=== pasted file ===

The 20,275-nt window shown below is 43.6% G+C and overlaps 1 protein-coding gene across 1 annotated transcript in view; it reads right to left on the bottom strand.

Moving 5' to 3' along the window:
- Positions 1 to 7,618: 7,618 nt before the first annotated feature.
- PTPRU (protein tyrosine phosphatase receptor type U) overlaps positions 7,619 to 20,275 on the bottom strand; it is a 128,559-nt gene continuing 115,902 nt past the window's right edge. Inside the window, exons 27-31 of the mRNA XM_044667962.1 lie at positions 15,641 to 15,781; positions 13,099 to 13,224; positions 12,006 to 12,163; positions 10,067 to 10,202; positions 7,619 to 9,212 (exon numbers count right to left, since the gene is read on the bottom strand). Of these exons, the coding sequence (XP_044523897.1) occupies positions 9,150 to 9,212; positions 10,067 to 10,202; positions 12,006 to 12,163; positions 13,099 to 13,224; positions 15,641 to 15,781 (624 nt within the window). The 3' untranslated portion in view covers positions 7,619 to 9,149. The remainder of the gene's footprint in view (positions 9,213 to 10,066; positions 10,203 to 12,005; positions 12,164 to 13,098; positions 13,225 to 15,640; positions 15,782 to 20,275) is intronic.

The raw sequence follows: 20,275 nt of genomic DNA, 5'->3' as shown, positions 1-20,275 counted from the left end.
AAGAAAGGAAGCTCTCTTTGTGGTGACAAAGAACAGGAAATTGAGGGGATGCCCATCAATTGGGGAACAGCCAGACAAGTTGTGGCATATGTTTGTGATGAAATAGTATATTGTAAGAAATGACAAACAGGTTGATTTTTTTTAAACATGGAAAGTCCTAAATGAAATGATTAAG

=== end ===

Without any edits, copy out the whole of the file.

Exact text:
The 20,275-nt window shown below is 43.6% G+C and overlaps 1 protein-coding gene across 1 annotated transcript in view; it reads right to left on the bottom strand.

Moving 5' to 3' along the window:
- Positions 1 to 7,618: 7,618 nt before the first annotated feature.
- PTPRU (protein tyrosine phosphatase receptor type U) overlaps positions 7,619 to 20,275 on the bottom strand; it is a 128,559-nt gene continuing 115,902 nt past the window's right edge. Inside the window, exons 27-31 of the mRNA XM_044667962.1 lie at positions 15,641 to 15,781; positions 13,099 to 13,224; positions 12,006 to 12,163; positions 10,067 to 10,202; positions 7,619 to 9,212 (exon numbers count right to left, since the gene is read on the bottom strand). Of these exons, the coding sequence (XP_044523897.1) occupies positions 9,150 to 9,212; positions 10,067 to 10,202; positions 12,006 to 12,163; positions 13,099 to 13,224; positions 15,641 to 15,781 (624 nt within the window). The 3' untranslated portion in view covers positions 7,619 to 9,149. The remainder of the gene's footprint in view (positions 9,213 to 10,066; positions 10,203 to 12,005; positions 12,164 to 13,098; positions 13,225 to 15,640; positions 15,782 to 20,275) is intronic.

The raw sequence follows: 20,275 nt of genomic DNA, 5'->3' as shown, positions 1-20,275 counted from the left end.
AAGAAAGGAAGCTCTCTTTGTGGTGACAAAGAACAGGAAATTGAGGGGATGCCCATCAATTGGGGAACAGCCAGACAAGTTGTGGCATATGTTTGTGATGAAATAGTATATTGTAAGAAATGACAAACAGGTTGATTTTTTTTAAACATGGAAAGTCCTAAATGAAATGATTAAG